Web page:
I want to immediately pierce to the very heart of this issue. If the little prince had been remembered by his real name, Vladimir Basarab, he would have been a lot less infamous. He might still have been celebrated as Vlad Bsasrab the Transfixer, or, in the same vein, immortalized as Vlad Tepes the Inappropriate Marriage Counselor. The bloody shame is that his own baptized appellation has so faded against his myth that you are far more likely to say, “Oh, Vlad the Impaler”, I know who that is. That is Dracula, the vampire from Transylvania.” And you would be dead wrong. Well, wrong, anyway.
For some reason we are up to our necks in vampires these days. Truly, it is the genre that won’t die. There was “Buffy” and “Angel, and “Blade” and “True Blood” and “Blood Ties” and “Twilight” and “Interview with a Vampire” and the “Underworld” series and “Nosferatu” and a few million Dracula movies. Back in the 1990’s Josh Whedon even created “Spike” a vampire with a nicotine habit – Why would he smoke, when he doesn’t breathe? Worse, these days the hard bitten hickey artists, in fact this entire ethos of ensanguined extortionist, lusts not merely for blood. I could write a treatise on the lack of the appeal of sex to those who do not live. And more pointedly there is the great unstated reality that these lively undead, if they exist at all, must secrete an anticoagulant to digest their meals, else the blood would form a huge, hemoglobin hair-ball clot in their tummies. Has anybody given this any thought? I have.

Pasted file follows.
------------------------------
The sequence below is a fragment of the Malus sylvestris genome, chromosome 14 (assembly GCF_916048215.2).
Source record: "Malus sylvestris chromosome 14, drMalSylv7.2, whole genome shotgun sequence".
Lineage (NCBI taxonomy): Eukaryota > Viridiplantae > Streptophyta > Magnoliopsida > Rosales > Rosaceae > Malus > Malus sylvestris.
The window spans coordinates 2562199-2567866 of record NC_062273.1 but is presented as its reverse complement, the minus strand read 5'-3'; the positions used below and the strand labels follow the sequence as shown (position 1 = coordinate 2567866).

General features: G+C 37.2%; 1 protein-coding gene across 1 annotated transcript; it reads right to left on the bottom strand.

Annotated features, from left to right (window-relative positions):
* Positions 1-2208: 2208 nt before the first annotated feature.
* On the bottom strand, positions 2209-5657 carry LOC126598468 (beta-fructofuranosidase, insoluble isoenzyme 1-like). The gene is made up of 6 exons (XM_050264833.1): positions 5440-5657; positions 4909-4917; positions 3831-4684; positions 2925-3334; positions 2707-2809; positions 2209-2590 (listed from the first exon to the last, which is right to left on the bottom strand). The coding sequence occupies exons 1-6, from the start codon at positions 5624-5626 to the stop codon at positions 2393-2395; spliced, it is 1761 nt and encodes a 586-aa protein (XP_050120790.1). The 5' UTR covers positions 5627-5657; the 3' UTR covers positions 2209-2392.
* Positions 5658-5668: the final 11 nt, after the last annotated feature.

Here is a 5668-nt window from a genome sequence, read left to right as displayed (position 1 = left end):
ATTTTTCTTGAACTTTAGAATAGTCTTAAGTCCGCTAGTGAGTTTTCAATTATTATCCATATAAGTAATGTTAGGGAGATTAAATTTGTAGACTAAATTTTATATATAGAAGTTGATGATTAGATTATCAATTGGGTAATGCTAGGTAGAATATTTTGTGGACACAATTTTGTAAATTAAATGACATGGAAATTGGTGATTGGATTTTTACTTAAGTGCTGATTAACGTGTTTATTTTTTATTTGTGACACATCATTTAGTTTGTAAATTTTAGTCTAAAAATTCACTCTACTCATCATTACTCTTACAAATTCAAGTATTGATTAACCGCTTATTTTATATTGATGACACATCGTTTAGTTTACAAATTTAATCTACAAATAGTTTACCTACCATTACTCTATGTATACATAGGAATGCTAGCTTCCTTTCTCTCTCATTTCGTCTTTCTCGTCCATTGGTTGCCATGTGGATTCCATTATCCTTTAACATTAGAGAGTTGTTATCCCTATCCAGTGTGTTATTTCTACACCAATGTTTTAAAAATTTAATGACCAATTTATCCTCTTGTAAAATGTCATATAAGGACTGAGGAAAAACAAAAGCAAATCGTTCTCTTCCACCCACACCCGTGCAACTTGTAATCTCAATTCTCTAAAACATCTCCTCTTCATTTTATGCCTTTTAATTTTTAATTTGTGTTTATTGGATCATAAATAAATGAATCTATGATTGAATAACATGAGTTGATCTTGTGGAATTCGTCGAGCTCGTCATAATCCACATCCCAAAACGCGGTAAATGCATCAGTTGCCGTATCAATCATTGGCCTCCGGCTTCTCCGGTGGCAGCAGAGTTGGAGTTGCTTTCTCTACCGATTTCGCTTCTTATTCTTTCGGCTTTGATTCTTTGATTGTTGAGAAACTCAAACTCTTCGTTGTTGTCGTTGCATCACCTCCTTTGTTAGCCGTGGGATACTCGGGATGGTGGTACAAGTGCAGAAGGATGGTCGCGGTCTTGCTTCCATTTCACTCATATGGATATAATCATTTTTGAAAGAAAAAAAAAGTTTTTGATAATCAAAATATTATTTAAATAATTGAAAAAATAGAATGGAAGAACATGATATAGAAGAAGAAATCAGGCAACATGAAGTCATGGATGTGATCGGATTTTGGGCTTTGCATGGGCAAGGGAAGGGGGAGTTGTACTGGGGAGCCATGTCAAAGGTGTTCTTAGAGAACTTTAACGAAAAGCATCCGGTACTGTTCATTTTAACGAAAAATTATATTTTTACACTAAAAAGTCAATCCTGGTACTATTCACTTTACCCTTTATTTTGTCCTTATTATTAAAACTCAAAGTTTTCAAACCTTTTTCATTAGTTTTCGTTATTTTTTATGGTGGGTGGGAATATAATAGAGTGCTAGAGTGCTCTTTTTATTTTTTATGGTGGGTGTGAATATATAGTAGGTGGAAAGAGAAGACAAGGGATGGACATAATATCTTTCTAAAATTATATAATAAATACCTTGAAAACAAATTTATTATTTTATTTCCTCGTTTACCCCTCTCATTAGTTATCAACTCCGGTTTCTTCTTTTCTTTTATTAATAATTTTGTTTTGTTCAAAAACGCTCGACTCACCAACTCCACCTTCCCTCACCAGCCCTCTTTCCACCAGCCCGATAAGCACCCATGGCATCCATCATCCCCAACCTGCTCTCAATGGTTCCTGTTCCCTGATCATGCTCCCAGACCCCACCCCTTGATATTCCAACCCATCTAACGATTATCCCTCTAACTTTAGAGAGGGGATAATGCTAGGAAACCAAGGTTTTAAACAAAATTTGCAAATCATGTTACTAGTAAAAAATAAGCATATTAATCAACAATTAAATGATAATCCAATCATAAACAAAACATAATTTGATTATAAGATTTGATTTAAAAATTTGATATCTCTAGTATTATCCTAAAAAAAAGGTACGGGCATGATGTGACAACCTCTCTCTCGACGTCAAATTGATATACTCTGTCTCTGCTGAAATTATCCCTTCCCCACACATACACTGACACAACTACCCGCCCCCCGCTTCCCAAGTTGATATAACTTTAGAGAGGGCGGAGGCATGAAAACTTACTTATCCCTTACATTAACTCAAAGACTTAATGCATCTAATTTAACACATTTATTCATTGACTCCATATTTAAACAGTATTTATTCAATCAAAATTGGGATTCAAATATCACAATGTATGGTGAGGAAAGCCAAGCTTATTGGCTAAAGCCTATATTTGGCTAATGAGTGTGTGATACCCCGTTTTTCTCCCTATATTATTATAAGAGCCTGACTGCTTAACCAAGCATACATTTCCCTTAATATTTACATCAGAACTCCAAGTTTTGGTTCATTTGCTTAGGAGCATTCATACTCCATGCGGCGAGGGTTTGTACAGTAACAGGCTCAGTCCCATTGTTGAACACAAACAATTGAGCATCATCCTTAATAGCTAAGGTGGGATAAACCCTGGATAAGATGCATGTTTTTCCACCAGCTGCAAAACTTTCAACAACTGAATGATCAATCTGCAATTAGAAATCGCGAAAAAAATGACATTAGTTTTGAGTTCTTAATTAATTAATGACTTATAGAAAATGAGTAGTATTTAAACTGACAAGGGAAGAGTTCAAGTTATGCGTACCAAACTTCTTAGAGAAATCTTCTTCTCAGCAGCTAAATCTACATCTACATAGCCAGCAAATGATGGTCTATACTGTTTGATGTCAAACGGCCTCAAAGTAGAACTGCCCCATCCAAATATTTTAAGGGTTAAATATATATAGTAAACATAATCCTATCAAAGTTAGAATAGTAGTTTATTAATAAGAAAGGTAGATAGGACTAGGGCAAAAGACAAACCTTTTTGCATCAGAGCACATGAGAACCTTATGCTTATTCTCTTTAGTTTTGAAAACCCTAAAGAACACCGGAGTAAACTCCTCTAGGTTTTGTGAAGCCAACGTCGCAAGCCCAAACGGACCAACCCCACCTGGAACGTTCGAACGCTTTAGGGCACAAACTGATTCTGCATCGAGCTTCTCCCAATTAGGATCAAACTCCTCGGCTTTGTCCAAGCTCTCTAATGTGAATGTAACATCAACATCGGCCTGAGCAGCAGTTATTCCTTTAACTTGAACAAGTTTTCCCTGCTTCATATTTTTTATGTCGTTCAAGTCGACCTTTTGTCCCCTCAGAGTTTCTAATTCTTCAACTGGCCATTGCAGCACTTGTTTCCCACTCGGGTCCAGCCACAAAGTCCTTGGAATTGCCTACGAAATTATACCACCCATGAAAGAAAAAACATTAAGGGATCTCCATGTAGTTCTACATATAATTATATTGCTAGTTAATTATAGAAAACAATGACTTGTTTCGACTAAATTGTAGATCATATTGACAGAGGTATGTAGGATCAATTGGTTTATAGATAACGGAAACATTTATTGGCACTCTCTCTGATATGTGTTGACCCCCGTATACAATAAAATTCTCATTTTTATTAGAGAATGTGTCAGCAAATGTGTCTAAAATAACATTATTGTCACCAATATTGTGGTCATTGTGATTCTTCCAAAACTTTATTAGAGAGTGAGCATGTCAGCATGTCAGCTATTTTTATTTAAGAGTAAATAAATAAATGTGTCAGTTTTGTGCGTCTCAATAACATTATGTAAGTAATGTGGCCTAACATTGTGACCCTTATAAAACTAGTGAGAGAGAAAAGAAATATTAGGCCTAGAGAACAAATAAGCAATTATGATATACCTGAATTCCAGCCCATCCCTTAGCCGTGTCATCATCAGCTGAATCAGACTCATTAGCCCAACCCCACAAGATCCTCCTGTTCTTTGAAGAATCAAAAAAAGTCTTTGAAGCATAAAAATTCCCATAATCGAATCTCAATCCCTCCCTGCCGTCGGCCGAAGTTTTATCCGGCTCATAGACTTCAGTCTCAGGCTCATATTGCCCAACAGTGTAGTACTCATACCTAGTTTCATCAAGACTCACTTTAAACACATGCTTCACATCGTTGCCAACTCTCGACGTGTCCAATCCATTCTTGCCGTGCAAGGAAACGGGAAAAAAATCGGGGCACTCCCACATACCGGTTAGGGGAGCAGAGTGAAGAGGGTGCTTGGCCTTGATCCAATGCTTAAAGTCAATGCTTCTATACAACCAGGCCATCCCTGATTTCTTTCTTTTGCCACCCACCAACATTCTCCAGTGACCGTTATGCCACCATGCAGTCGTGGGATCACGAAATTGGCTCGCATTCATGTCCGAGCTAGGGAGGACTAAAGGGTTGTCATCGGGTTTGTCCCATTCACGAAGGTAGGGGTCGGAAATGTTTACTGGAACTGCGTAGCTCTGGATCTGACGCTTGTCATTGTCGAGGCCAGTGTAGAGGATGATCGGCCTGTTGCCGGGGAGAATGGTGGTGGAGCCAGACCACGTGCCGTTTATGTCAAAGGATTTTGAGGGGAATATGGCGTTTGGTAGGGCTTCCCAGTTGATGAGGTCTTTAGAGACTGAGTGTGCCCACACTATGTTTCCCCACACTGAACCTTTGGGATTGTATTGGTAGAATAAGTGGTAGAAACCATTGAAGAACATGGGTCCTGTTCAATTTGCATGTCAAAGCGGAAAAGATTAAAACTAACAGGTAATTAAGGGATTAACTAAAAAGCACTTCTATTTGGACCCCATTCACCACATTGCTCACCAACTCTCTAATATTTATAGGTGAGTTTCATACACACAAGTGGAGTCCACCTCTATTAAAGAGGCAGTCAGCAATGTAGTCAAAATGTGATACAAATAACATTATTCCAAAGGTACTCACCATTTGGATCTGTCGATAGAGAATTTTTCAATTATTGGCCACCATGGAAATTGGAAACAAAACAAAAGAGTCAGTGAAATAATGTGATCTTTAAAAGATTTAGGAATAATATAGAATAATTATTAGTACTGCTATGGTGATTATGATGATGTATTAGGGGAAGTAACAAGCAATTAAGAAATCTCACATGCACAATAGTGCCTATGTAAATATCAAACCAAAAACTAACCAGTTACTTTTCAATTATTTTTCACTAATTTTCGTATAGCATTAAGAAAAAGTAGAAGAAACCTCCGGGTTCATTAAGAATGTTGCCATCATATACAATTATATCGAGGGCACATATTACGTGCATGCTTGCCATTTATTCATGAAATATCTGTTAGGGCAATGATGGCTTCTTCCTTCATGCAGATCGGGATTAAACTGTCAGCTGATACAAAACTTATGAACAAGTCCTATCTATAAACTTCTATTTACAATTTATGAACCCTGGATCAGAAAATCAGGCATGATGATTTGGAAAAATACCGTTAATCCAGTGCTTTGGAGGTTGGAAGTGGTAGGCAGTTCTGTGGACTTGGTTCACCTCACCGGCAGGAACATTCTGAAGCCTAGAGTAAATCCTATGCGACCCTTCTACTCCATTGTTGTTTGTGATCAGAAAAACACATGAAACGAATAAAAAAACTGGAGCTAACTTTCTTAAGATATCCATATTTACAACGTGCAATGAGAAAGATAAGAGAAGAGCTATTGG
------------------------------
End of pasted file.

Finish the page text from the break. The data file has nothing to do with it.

Every week or so a real vampire would suddenly be rendered helpless while they gagged up and then deposited a foul smelling black mass on the carpet. First, that should make it easy to escape from a vampire; second it should make them easy to locate; and third, how is that sexy? - Because this current fascination with fangs seems to be about the sublimation of sex with a succubus and or a succuba, or both. And to think, it originally started out as the sublimation of nationalism. Who would have thunk it?